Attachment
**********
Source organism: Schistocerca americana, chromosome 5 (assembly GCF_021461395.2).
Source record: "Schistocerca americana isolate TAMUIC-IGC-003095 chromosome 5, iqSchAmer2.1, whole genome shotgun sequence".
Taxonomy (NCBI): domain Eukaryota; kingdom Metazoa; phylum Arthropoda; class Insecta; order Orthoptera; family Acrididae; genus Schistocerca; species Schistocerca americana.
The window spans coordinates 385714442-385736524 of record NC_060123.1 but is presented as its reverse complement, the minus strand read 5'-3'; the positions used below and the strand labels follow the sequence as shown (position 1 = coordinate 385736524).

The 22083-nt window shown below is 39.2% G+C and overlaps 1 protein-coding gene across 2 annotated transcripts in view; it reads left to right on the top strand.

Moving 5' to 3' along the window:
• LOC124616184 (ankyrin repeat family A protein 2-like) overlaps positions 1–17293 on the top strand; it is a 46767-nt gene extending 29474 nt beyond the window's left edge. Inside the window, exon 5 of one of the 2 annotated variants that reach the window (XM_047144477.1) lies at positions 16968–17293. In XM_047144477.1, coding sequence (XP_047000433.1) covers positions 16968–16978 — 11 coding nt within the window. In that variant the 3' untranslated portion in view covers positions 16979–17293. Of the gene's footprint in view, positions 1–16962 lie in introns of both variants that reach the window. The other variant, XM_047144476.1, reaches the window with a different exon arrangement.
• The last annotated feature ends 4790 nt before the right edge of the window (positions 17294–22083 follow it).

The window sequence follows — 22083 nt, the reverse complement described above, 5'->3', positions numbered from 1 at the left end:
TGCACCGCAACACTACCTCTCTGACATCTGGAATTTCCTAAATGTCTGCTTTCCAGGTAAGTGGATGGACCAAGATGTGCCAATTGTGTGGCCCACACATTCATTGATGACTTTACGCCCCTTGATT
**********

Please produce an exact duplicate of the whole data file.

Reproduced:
Source organism: Schistocerca americana, chromosome 5 (assembly GCF_021461395.2).
Source record: "Schistocerca americana isolate TAMUIC-IGC-003095 chromosome 5, iqSchAmer2.1, whole genome shotgun sequence".
Taxonomy (NCBI): domain Eukaryota; kingdom Metazoa; phylum Arthropoda; class Insecta; order Orthoptera; family Acrididae; genus Schistocerca; species Schistocerca americana.
The window spans coordinates 385714442-385736524 of record NC_060123.1 but is presented as its reverse complement, the minus strand read 5'-3'; the positions used below and the strand labels follow the sequence as shown (position 1 = coordinate 385736524).

The 22083-nt window shown below is 39.2% G+C and overlaps 1 protein-coding gene across 2 annotated transcripts in view; it reads left to right on the top strand.

Moving 5' to 3' along the window:
• LOC124616184 (ankyrin repeat family A protein 2-like) overlaps positions 1–17293 on the top strand; it is a 46767-nt gene extending 29474 nt beyond the window's left edge. Inside the window, exon 5 of one of the 2 annotated variants that reach the window (XM_047144477.1) lies at positions 16968–17293. In XM_047144477.1, coding sequence (XP_047000433.1) covers positions 16968–16978 — 11 coding nt within the window. In that variant the 3' untranslated portion in view covers positions 16979–17293. Of the gene's footprint in view, positions 1–16962 lie in introns of both variants that reach the window. The other variant, XM_047144476.1, reaches the window with a different exon arrangement.
• The last annotated feature ends 4790 nt before the right edge of the window (positions 17294–22083 follow it).

The window sequence follows — 22083 nt, the reverse complement described above, 5'->3', positions numbered from 1 at the left end:
TGCACCGCAACACTACCTCTCTGACATCTGGAATTTCCTAAATGTCTGCTTTCCAGGTAAGTGGATGGACCAAGATGTGCCAATTGTGTGGCCCACACATTCATTGATGACTTTACGCCCCTTGATT